To help fuel that addiction, Red Octane has provided a good lineup of recognizable covers. Pre-teens might be impressed when you five-star Franz Ferdinand's Take Me Out, while your parents might act slightly intrigued when they hear that hit single from Boston More than a feeling. The selection is quite varied, with styles ranging from soft acoustic songs to metal like Pantera. Even if the song doesn't quite suit your musical style, you'll most certainly have a blast nailing those blazing fast solos.
Of course, you might look a little silly shredding on a half size guitar, with 5 buttons. I'll admit that I laughed when I took out the controller for the first time. But the concept is actually pretty well thought out. Five buttons is just the right amount; any more would be too hectic, any less would be much too easy. The strumming works out fine as well, giving you the opportunity to alternate pick, a useful technique for GH and real guitar. They've even including the option of hammering and pull offs. Although it doesn't work as smoothly as on a real guitar, it helps a ton if you can get it down pat. It's quite obvious that Red Octane has put a lot of thought and time into this concept, and it certainly worked out well.
It's a shame they couldn't devote such dedication to the presentation of the game, however. Not to say that it's anything shoddy, in fact, far from. But it makes you wonder how close to perfection they could have been. The character models are interesting and cover most stereotypes: The punk rocker, the hippie, the connoisseur, the prodigy, death himself The cast is pretty interesting, but there's only about 10 characters to play as. A larger selection, or a create-a-character would have done this game wonders. The actual guitars look like their realistic counterparts, but seem to share a similarity. Hmm What should I play? A Gibson Les Paul or a Gibson SG, or maybe a Gibson Firebird? Yes, it seems that Guitar Hero only has the licensing rights to the Gibson models. It would have been quite interesting to see a good ol' Telecaster or a PRS thrown in there somewhere. Although they would probably all sound the same, just like the guitars do now.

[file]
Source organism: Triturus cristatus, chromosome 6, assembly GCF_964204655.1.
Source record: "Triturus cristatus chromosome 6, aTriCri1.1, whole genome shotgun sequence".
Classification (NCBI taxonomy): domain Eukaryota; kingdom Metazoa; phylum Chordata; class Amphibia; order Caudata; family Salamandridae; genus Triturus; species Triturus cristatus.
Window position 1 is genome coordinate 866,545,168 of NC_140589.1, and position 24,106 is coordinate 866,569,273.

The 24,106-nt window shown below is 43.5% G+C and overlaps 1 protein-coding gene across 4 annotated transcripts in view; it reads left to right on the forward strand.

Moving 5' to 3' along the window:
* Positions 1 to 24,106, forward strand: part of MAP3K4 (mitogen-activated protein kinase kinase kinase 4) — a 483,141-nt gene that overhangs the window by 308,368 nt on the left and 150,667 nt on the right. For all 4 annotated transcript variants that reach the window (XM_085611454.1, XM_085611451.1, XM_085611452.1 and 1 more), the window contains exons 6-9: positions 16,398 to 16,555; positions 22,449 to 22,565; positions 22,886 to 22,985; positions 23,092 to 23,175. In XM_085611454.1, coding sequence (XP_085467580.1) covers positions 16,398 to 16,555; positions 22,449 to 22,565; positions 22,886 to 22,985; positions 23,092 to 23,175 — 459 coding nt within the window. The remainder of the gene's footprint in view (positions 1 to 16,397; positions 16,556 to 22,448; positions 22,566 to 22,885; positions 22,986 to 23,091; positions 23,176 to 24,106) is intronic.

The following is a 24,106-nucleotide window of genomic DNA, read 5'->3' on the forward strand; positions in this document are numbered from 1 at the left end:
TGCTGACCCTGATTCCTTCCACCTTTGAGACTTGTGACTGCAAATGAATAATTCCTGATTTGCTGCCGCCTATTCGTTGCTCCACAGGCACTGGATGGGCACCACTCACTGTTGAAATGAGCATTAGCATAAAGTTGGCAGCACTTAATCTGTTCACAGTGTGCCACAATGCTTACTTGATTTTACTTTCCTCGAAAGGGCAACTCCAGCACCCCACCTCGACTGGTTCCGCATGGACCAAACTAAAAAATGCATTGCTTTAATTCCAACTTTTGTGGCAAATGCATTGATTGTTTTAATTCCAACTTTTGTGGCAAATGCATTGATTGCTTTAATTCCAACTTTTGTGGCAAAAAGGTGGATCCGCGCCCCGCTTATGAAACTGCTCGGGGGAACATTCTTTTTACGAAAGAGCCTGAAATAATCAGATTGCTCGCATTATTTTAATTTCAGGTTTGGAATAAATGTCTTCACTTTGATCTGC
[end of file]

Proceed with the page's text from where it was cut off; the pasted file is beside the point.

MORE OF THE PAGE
Aw that was a little harsh, wasn't it? I hate finding flaws in games I love, but I must. In reality, each guitar produces a unique tone, pretty much impossible to reproduce. I realize that this would have meant creating several more sound files for each song, but wouldn't it be worth it for the experience? In any case, the guitar track that IS there is fairly well done, and sounds comparable to the actual song. Like a real song, the horde will cheer with you when you cast your magic, and will boo when your fret board mana is depleted. Thankfully, aside from that, you'll find the crowd is auspiciously quiet during your set; It's much easier to concentrate when you're not feeling the pressure.
But let's say that Red Octane did fix every single little nuisance I find. That would be disastrous. Not only would I be writhing on the floor half the day from rhythm game withdrawal, I would have nothing to look forward to in my gaming life. As of right now, I am very much excited for Guitar Hero II. If Guitar Hero was any closer to absolute perfection, I probably wouldn't even think about making that purchase. That being said, Guitar Hero is probably the closest thing to a perfect game that I will experience for a while.
+Crack-Cocaine-esque game play
+Good variety of songs
-Guitars sound the same
-Selection isn't exactly huge
Dougmoto- (I'm so cold )
*quote is from Joan Jett and the Blackhearts' "I love Rock and Roll"
Reviewer's Score: 10/10 | Originally Posted: 08/23/06